Solar energy is on track to become the world's dominant energy source by 2050, surpassing even fossil fuels, according to a new study published in the journal Nature Communications.
UK researchers say solar policy and its falling cost could push solar to a "tipping point" that positions it to "dominate global electricity markets" in the future - a trend they say is likely to continue even without additional pro-solar policies.
The researchers used a model to forecast energy sources until 2060, looking at 22 types of energy ranging from nuclear to natural gas. The data is collected from all over the world.
Their find? Solar power is likely to be the dominant source, accounting for more than 50 percent of the generated power in 72 percent of the simulated scenarios.
"We currently have a fossil fuel-dominated system, and without additional policies we're getting to a state that's mostly solar-dominated," University of Exeter professor and lead author of the study Femke Nyse told Bloomberg.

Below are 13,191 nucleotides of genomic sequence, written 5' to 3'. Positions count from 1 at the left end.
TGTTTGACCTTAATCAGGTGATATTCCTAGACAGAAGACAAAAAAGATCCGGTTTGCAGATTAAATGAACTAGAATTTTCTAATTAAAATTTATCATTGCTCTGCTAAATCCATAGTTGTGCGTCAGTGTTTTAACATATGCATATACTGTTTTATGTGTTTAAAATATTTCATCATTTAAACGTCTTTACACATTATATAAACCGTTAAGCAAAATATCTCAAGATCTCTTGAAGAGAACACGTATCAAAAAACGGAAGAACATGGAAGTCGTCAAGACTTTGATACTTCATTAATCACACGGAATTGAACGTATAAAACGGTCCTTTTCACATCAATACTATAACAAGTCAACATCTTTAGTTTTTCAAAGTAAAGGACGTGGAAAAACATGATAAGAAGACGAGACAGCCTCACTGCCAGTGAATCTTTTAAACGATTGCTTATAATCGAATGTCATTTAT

However, all is not clear for the world, which is already experiencing the worsening effects of global warming.
The researchers raise several questions that could affect the wider use of solar energy. One of them is the impact of solar mode on grid stability. Solar energy is fickle as not every day will be sunny. Researchers say this problem can be alleviated by adding other renewable energy sources, better battery storage and an overall upgrade of the world's electricity infrastructure.
Other factors they believe could hinder the increase in solar energy use are the availability of financing for these projects in developing countries, the political implications of job losses in the fossil fuel sector and problems with the supply chain of raw materials. Solar panels are made up of polymer, glass and various metals, some of which must be mined under poor labor conditions in countries like the Democratic Republic of Congo.
However, if we can overcome these challenges, there may be a bright future in solar energy - a cheap source of energy that, while not a perfect solution, has far fewer drawbacks than fossil fuels. /BGNES